Even though the Matt/Steve/DJ love triangle has been more or less resolved, D&D become determined to “fix” the outcome so that Matt ends up being her choice. They view him as the far more attractive partner since he’s fit and “tough.” Steve could have just been written off the show with his new job, yet D&D bring him back and throw him in lots of scenes with Matt, so that the two of them can talk about how the other one is in love with her. They get along, it’s just…funny. That they both like the same woman.

They both end up trying to help DJ with her vet business, though Matt is clearly the better partner (it’s never addressed why Steve, a podiatrist, would have attempted this in the first place). Once DJ picks him to be her business partner, Steve disappears from the show entirely. DJ finally takes Matt back in an episode where Cosmo dies and she fails to save him. She realizes that she needs Matt in her life and practice, and that she’s been blind to him this whole time. It’s never addressed that she chose Steve over him the season prior.

Speaking of love triangles, D&D become very invested in the idea of pairing Ramona with Jackson, since he is a Nice Guy™. Rocki is still in the picture, and suddenly committed to being his girlfriend, so she and Ramona drop all pretenses of a friendship and are catty with each other. There’s an episode devoted to this causing problems at school and disrupting classes. Jackson hilariously can’t decide, and the big season finale shocker is a rumble in the school cafeteria. It’s unclear who “wins” as there needs to be a cliffhanger.

DJ’s younger two children both get recast. Tommy is replaced with an even smaller baby, though nothing changes. He just has to be carried around now. Max gets replaced with Dean Charles-Chapman, still serving as an elementary schooler. His personality and voice aren’t anywhere near the same, but he still wears bow ties now and then. His role is also heavily dialed back, mostly just existing to help highlight what an irresponsible babysitter Steph has become ever since Kimmy’s miscarriage. Four episodes might go by where neither of these boys are seen.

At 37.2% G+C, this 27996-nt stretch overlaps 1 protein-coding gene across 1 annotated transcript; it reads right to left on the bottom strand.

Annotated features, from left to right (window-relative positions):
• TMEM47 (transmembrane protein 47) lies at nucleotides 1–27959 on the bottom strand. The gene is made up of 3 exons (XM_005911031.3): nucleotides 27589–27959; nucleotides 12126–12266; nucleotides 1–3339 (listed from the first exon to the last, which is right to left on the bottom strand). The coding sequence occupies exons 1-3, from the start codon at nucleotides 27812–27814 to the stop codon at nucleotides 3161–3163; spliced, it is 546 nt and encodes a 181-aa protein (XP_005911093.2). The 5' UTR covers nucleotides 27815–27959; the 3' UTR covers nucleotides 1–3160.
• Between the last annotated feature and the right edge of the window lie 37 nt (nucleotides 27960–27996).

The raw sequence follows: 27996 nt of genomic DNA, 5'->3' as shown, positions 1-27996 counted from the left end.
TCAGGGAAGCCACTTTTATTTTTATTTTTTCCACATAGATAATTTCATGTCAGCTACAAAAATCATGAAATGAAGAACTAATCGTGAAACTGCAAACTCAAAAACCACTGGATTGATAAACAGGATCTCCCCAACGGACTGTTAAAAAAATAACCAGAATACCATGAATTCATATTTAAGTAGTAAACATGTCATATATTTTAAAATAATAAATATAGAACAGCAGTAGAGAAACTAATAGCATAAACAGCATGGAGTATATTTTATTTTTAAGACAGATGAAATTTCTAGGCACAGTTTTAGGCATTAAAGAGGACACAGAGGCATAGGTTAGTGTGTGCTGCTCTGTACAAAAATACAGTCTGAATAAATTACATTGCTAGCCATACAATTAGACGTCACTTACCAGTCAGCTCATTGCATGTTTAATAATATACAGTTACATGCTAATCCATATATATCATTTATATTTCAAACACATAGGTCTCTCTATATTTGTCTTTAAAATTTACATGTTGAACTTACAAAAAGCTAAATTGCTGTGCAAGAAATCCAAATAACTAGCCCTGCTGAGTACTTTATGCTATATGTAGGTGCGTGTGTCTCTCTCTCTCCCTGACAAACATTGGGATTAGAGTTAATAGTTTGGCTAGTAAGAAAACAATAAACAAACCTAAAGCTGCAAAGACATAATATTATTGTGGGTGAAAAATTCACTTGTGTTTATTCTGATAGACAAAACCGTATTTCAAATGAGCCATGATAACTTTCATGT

Uncle Jesse and Danny are both foregrounded, with Uncle Joey used very sparingly. There’s no reason he isn’t around when Jesse is, he just…isn’t. Danny, meanwhile, is almost always sitting on the couch in DJ’s living room. He delivers lots of long monologues about moments from Full House, and getting old. Sometimes it seems like he’s repeating himself, but the camera never cuts away despite that.

Jesse, meanwhile, cannibalizes most of the season with his Smash Club revival. His mission in life is to get everyone around him to eat, drink, and be merry. Kimmy is working for him to help successfully relaunch the club, but there’s an odd character reversal where she’s trying to be assiduous and do her job, and Jesse is trying to be fun. At the end of the season, Kimmy tells Jesse how he surpassed all her party planning expectations, and she’d love to have him continue as a partner in her business given his natural talent.

Now of course, all these ideas combined probably amount to 10 episodes of content. Yet never fear: D&D still script 13! In order to pad the extra 60 minutes, we get lots of longer, stylized artistic shots. It takes at least 2 full minutes for DJ to remove cold cuts from her fridge. We see Jesse’s entire ride from the house to the Smash Club. Every school scene starts with at least 20 seconds of students filing into the classroom. The slower pace indicates that it’s now a much more meaningful show.

While much of what I described might seem like a poor fit for Fuller House, what you have to remember is that this is the face of BOLD television, even in a PG framework. So while Baldikoski and Behar have some mighty shoes to fill in order to keep the show up to its glorious standard, in the hands of true showrunners, it’s clear the potential has no limits.


Images courtesy of Netflix

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  • Kylie

    Kylie is a Managing Editor at The Fandomentals on a mission to slay all the tropes. She has a penchant for complex familial dynamics and is easily pleased when authors include in-depth business details.